ATX-a is susceptible to photolysis, chemically instable and readily degraded via the digestive process, which probably limits the accumulation into aquatic organisms and explains why the occurrence data is sparse [8]. It is noteworthy that even sea figs bought on the market and intended to be used as a control sample were contaminated with ATX-a, although at much smaller levels than the meal leftovers from the food poisoning cases. A mussel control sample had to be used to have a real negative control. Additional sea fig controls collected from the market have to be analyzed to determine if there is an ATX-a background level in sea figs.
ATX-a is not regulated, and the World Health Organization could not derive a tolerable daily intake based on the scarce data available in the literature. Testai et al [14] proposed a provisional safe chronic reference value of 30 µg/day for an adult of 60 kg body weight. Additional data is required to derive appropriate health-based reference values. In the meantime, recommendations and/or a guidance value (GV) have been set in the US and Canada to protect human consumers. Thus, recommendations have been set in the US (Oregon, Washington State) and in Canada (Alberta) to reduce human exposure to cyanotoxins by limiting fish consumption and/or by removing the organs likely to accumulate cyanotoxins (viscera, fat) [37,38,39]. A threshold of 1100 µg/kg in fish was set in California [40]. If this GV was transposed to Tunicates, the sea figs involved in food poisoning case Numbers 6 and 17 (1240.2 and 1132.6 µg/kg, respectively) would be considered as unsafe but not the sea figs from case Number 1 (193.7 µg/kg). This raises questions about the toxin level required to make someone sick. The amount of food ingested by the patients is also necessary to evaluate the quantity of toxin the patient has been exposed to; unfortunately, this information is rarely available. The big difference in ATX-a concentration between case Number 1 and the other two cases is more likely related to the heterogeneity of contamination of individual sea figs. We cannot rule out the fact that the sea figs ingested by the two patients of case Number 1 might have been more contaminated than the analyzed meal leftovers. Another hypothesis would be that unknown ATX analogues of toxicological significance may be present in the sea figs involved in the food poisoning case Number 1 and not in the other sea fig samples.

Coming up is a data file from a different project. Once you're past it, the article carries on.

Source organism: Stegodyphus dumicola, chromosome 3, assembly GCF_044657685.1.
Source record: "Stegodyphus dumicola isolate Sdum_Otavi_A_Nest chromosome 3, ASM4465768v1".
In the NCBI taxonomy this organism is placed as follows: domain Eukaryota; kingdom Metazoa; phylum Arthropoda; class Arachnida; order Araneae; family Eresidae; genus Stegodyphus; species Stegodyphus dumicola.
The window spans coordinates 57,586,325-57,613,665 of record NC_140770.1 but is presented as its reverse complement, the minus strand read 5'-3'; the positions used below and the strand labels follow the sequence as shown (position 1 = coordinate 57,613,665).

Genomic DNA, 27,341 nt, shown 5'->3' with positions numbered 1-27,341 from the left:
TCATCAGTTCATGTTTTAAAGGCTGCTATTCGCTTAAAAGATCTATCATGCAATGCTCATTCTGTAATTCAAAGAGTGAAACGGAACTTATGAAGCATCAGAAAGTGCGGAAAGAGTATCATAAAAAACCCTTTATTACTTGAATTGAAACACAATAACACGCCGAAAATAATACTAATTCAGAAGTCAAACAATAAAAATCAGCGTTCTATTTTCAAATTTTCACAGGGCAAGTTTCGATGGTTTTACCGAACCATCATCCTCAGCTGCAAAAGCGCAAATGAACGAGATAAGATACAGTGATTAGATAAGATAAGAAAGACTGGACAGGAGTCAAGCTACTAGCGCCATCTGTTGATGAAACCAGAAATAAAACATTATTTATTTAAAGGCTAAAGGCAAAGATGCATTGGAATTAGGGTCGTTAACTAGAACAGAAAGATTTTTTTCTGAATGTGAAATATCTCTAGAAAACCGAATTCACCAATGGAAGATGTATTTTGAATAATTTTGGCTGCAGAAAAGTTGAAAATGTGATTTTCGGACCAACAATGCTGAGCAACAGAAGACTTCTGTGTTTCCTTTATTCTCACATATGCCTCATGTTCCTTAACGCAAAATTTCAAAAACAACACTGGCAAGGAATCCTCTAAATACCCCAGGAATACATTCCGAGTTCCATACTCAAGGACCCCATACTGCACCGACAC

4. Materials and Methods

4.1. Chemicals and Reagents

All solutions were prepared with analytical reagent-grade chemicals and ultrapure water (18.2 MΩ cm) obtained by purifying distilled water with the Milli-Q system associated with an Elix 5 purification system (Millipore S.A., St Quentin-en-Yvelines, France). LC-MS grade acetonitrile (MeCN), methanol (MeOH), glacial acetic acid (HAc), 98–100% formic acid (FA) and ammonium hydroxide solution (NH4OH, 25% as NH3) were purchased from Fisher Scientific (Loughborough, UK). STXs, ATX-a and CYN Certified reference standards were obtained from the National Research Council of Canada (NRC, Halifax, Nova Scotia, Canada). hATX and doCYN non-certified standards were purchased from Novakits (Nantes, France). 99% (S)-Phe of analytical grade was obtained from Merck (Darmstadt, Germany).

4.2. Sea Figs

Sea figs were collected from the patients involved in the food poisoning case Numbers 1 (January 2011), 6 (December 2012) and 17 (March 2018) of this published case series [17]. The sea figs were rinsed under tap water and were opened using a scalpel. The tissue was removed from the shell and homogenized using a blender prior to the analysis.

4.3. Extraction